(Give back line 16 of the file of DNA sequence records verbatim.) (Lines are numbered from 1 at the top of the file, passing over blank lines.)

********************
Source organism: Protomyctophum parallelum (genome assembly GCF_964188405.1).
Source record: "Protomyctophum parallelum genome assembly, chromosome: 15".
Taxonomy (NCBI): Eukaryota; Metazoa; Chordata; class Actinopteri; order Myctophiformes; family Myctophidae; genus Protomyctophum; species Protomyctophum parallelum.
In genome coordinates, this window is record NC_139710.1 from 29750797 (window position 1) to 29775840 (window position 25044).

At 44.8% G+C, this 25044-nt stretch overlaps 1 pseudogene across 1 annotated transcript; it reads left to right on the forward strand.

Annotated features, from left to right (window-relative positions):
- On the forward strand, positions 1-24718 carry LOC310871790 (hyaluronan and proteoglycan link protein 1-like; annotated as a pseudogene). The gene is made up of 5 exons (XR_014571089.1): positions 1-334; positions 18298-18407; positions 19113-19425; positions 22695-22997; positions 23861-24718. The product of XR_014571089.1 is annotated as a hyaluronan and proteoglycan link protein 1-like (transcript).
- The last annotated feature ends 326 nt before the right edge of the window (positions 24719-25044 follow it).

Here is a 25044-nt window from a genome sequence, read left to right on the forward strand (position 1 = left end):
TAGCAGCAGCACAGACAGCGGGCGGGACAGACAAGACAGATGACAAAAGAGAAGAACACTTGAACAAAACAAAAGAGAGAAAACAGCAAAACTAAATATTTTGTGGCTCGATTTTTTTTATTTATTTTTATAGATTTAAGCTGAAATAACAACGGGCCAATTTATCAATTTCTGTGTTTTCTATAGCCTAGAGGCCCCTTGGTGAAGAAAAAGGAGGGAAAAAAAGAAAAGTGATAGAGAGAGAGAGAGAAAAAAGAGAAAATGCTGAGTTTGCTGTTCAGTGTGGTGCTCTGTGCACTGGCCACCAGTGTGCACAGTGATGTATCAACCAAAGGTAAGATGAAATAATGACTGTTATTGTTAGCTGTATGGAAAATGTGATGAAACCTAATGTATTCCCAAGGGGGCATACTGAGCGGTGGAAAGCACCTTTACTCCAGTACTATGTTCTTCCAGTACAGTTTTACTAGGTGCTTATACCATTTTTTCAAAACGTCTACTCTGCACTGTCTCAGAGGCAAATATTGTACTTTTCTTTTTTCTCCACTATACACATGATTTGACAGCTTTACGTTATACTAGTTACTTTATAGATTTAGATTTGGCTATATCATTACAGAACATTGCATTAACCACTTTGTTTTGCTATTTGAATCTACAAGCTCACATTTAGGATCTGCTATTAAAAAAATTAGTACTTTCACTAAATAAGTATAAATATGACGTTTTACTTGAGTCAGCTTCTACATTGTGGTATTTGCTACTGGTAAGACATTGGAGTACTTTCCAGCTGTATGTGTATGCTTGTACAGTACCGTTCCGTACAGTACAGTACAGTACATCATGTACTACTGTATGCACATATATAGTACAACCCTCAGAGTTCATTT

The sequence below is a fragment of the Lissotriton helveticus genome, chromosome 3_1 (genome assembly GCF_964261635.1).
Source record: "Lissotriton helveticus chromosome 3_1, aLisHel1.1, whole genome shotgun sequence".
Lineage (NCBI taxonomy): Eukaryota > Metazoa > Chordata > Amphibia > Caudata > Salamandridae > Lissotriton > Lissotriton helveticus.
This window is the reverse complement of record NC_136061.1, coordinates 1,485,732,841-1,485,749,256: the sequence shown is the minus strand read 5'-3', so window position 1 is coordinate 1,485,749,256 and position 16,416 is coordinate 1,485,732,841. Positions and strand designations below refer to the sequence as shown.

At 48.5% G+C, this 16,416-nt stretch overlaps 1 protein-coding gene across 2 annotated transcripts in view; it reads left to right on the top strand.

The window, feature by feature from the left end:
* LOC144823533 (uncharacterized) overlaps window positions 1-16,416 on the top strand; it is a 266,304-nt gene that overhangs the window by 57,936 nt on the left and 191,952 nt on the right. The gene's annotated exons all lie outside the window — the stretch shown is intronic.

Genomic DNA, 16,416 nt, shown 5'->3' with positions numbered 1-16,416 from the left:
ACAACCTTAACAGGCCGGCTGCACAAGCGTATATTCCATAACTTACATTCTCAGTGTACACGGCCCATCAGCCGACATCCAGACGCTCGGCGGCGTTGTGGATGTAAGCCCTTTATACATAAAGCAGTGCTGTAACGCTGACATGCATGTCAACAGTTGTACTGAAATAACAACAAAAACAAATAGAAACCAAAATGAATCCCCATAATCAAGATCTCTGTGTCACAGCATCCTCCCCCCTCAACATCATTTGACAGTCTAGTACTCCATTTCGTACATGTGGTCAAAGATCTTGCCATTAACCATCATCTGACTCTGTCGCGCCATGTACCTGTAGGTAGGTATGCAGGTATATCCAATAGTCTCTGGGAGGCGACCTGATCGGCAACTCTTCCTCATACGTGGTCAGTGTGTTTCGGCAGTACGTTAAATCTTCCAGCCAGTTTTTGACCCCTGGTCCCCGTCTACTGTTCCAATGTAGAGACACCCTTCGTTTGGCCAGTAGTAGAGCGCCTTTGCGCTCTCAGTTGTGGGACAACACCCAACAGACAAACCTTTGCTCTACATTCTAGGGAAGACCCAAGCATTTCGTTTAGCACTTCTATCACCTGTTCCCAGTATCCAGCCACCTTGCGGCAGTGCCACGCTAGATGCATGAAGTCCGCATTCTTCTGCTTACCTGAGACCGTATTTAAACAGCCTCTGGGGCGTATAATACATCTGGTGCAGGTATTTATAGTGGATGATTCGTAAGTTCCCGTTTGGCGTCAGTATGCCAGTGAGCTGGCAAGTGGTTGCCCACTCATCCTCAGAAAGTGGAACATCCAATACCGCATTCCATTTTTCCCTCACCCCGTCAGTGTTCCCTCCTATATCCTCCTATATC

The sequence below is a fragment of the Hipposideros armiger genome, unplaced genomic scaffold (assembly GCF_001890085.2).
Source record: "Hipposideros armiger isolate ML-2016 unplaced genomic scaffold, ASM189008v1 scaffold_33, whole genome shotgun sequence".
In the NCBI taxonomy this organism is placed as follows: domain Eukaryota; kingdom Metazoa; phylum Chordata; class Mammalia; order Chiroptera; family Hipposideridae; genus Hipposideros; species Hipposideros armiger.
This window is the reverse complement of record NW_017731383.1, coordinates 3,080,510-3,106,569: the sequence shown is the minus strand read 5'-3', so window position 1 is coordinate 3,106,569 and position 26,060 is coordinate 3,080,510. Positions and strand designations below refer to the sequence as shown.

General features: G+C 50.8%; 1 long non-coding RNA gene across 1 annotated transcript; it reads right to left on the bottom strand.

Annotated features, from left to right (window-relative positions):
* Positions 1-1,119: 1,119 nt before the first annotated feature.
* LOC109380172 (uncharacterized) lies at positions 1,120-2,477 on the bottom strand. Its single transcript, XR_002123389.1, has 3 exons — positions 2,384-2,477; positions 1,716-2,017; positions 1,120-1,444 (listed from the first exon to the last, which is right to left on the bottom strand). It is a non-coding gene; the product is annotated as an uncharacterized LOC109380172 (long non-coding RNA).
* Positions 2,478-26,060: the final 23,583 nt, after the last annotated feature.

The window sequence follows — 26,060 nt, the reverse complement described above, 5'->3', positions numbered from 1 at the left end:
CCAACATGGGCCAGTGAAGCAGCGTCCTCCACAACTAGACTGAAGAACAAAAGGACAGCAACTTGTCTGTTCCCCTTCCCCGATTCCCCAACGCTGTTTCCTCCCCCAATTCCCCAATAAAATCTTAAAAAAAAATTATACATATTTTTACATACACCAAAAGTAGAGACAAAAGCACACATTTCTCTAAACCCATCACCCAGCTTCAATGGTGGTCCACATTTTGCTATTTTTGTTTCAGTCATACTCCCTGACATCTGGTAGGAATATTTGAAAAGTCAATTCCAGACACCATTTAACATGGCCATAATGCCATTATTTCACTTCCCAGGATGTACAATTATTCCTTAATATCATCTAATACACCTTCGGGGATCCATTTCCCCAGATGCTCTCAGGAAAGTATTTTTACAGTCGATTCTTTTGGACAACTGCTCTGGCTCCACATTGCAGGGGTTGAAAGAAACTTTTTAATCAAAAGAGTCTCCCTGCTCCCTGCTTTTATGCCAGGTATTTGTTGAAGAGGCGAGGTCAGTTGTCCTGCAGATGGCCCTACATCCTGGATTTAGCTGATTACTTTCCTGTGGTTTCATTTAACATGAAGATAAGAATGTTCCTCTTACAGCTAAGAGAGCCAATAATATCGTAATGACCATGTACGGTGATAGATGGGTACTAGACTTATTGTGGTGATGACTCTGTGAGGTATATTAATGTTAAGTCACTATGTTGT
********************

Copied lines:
The window, feature by feature from the left end: